LLH’s Subject Spotlight: Science

What do you use for Homeschool Science?  There are endless options out there.  Here’s what we’re using for 4th Grade Homeschool Science.

Life, Learning, Homeschool’s Subject Spotlight: Science

We are on our third year of using Apologia Science.  We did an abbreviated run through of Zoology 1: Flying Creatures of the Fifth Day – we started before G was finished with 1st grade.  We had zipped through BJU Science 1 because he loved science so much (and it was really easy) so I had Flying Creatures on standby for 2nd grade so we pulled it out and started.

I say “abbreviated run through” because Flying Creatures is WAY in depth (and frankly a little boring at times) and his attention span wasn’t there for it.  Learning Animal Classification was good because that helps in the future Zoology books, learning about birds was great – especially since we were doing it in the spring and we put up bird feeders in the backyard and got to observe lots of birds.  The flying reptiles section (pterosaurs) was great for a dino-loving boy.   Bats were interesting.  But the final chapters on all the flying bugs were what we just hit the highlights of.  We started it in spring of 1st grade and finished shortly before Christmas of 2nd grade.

But that was ok, because it gave us a chance to really slow down for Zoology 2: Swimming Creatures of the Fifth Day, which was a topic he was REALLY interested in.  So we took the latter half-ish of 2nd grade and all of the 3rd grade to do Swimming Creatures.  We did the ocean box, we added some extra studies/projects (especially on sharks!) and took several field trips (we love aquariums!)

My plan was to do Zoology 3: Land Creatures of the Sixth Day for 4th grade but G wanted a break in animal sciences.  He really wanted to do Astronomy.  So I said everything above to say, this year, we are using Apologia Astronomy.  I ordered the newest edition because there has been so much new information since the previous edition was printed.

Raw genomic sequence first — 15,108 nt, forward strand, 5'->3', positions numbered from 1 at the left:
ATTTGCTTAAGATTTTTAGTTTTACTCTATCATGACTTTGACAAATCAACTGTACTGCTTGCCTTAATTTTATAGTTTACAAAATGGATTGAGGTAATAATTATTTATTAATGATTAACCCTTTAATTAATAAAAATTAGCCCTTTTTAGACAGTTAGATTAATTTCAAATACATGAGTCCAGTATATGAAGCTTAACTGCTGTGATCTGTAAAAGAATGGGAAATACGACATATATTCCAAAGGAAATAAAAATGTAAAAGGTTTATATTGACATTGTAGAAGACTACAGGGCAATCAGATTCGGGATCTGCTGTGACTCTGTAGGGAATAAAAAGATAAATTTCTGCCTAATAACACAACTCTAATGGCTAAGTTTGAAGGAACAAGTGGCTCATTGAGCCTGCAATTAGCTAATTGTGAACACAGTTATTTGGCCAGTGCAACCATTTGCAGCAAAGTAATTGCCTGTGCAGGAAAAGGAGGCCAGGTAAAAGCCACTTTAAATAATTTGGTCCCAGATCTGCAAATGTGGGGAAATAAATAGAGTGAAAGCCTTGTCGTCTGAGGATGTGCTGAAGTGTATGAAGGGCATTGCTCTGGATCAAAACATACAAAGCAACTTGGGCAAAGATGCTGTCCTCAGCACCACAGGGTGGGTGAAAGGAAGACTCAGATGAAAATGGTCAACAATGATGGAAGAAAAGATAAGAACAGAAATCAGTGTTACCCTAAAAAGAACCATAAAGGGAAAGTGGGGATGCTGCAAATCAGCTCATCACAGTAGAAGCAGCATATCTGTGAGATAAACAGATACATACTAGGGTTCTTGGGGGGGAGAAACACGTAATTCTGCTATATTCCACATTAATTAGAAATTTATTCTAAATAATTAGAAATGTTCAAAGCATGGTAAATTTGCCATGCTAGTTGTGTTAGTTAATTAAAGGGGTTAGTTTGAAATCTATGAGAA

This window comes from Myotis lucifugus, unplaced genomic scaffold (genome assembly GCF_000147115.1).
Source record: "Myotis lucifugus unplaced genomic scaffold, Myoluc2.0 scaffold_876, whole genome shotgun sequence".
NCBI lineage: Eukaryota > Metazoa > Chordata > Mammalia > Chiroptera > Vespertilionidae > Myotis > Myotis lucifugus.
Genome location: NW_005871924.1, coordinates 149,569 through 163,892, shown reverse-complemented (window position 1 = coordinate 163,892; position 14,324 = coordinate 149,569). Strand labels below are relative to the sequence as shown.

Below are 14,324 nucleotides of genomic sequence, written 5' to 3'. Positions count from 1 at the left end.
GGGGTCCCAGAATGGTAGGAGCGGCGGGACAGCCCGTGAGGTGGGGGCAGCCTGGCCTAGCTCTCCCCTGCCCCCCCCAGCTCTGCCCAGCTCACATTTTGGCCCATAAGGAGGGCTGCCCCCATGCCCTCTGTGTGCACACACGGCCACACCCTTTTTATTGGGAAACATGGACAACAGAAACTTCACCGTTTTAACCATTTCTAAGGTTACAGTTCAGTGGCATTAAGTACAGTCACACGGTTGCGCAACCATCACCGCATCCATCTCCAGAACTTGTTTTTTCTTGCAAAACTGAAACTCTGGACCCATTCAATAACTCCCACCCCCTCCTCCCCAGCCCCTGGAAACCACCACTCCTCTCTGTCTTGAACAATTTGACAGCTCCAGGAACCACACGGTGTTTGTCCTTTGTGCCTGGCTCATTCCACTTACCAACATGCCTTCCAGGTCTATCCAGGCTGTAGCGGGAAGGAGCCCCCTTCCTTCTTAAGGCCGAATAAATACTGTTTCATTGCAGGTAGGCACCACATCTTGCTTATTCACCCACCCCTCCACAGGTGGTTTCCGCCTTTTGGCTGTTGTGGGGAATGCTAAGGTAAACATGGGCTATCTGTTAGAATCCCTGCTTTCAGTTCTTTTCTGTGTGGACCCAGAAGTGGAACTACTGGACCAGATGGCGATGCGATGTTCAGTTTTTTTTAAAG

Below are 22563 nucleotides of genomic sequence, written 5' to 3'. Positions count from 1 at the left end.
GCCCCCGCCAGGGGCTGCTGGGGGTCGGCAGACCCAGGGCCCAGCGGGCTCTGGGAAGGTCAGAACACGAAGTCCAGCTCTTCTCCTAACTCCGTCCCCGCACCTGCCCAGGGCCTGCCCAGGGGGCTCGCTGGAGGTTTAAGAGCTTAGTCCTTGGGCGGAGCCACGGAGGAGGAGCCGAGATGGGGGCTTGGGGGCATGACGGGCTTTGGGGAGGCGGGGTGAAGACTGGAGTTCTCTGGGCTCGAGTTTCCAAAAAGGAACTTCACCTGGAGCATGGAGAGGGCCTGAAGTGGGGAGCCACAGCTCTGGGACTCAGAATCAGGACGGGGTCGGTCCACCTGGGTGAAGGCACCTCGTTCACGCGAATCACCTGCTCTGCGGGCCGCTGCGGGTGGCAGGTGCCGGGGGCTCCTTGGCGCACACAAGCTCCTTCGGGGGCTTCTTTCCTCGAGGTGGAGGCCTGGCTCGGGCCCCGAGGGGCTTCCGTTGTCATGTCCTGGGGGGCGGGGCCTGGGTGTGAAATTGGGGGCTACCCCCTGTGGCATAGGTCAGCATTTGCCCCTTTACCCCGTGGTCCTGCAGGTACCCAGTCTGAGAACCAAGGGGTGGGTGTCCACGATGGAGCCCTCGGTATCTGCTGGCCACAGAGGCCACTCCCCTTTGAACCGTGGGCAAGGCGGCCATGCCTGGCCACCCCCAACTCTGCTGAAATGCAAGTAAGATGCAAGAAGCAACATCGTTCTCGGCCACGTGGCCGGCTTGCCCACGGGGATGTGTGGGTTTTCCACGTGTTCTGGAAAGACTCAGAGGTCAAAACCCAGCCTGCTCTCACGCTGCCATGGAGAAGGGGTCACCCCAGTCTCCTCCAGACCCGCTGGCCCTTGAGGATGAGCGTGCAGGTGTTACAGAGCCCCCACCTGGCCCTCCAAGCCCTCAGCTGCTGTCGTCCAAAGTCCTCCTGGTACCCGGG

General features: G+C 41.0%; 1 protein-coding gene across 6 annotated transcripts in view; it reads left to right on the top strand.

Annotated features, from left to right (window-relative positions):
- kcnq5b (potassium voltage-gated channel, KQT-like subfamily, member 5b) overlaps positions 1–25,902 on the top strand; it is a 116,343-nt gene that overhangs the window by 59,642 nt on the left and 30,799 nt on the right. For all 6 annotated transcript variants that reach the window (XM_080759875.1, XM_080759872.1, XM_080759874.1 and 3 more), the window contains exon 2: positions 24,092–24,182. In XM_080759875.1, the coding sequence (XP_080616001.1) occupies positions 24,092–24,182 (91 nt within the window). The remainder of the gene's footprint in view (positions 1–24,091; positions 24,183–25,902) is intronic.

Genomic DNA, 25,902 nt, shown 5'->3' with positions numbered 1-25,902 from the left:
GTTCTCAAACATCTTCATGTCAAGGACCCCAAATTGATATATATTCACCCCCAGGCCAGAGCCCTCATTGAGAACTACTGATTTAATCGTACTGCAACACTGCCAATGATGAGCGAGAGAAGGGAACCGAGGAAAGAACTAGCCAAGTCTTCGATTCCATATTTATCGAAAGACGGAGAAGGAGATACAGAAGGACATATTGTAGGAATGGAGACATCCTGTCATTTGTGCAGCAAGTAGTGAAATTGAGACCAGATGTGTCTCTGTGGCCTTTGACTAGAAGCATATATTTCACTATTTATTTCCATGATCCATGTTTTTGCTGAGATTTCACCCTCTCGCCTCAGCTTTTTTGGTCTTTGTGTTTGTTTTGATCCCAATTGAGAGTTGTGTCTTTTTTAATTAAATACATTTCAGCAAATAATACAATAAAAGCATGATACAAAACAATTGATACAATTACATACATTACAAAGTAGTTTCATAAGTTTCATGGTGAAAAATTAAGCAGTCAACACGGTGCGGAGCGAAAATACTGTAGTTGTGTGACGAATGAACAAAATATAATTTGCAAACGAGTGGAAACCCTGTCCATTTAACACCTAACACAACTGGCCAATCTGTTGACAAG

So far, I, personally, have been enjoying astronomy more than zoology – just as a topic, not because one course is better than the other.

We love the format of Apologia.  We love the way the textbooks are written – easy to read and understand.  We love the notebooks that go with them.  And we love the in-depth study of one topic at a time.  (Except flying bugs, ha!)   Elementary science when I was in school was like a mad dash to throw a bunch of things at you in a year.  Parts of a plant, photosynthesis, magnetism, weather, basic chemistry, identify types of trees, birds and bugs, the end – and then start over the next year with basically the same topics without ever going very deep.

G is a deep child.  He doesn’t care for basic surface information.  That’s why Apologia works for us.

I did make one mistake when ordering our Astronomy.   I did not get the Junior Notebooking Journal.  Oops.

133432: Exploring Creation with Astronomy Junior Notebooking Journal (2nd Edition) Exploring Creation with Astronomy Junior Notebooking Journal (2nd Edition)

We are making it work, but make sure you know the difference and know which one you need.

133435: Exploring Creation with Astronomy Notebooking Journal (2nd Edition) Exploring Creation with Astronomy Notebooking Journal (2nd Edition)

Are You Prepared for the Solar Eclipse on August 21?

This has become quite the anticipated event!  The must see of the year!  And to be honest, nothing makes me giddier as a homeschool mom than to be able to witness something like this!  What an educational opportunity!  It works out perfectly that we are doing Apologia Astronomy this year anyway (picked before I even knew about the eclipse – it was G’s request for science this year.  And Chapter 2 is on the sun!  So it plays right in to our schedule!)

Are YOU Prepared for the Solar Eclipse on August 21?
Viewing tips and homeschool helps for the Solar Eclipse
Homeschool Activities for the Solar Eclipse:
Solar Eclipse Viewing Tips:
Tip #1 – Know what a solar eclipse is.

From Wikipedia:

As seen from the Earth, a solar eclipse is a type of eclipse that occurs when the Moon passes between the Sun and Earth, and the Moon fully or partially blocks (“occults”) the Sun. This can happen only at new moon when the Sun and the Moon are in conjunction as seen from Earth in an alignment referred to as syzygy. In a total eclipse, the disk of the Sun is fully obscured by the Moon. In partial and annular eclipses, only part of the Sun is obscured.

See more about a Solar Eclipse.
Tip #2 – Know when to look based on where you are located!

Space.com has a great guide to the solar eclipse so you can look up where the best viewing spots are, when you need to be watching and what you can expect to see (not every where in the US will be able to see the total eclipse, but a partial eclipse is great too!)

Tip #3 – Be Prepared!   Safety first!

The most important thing to note about the solar eclipse is that you MUST have eclipse viewing glasses to safely view any portion of the eclipse.   (Except when totality occurs if you are in the totality zone.  Then you can take them off until totality is over.)

There are several ways to make a pinhole viewer for looking at the sun that can be used during the eclipse.  It’s actually one of the activities in Apologia Astronomy and we just made one this week.  We’ll still use out eclipse glasses during the eclipse but if a pinhole viewer is all you have, it’s a good option!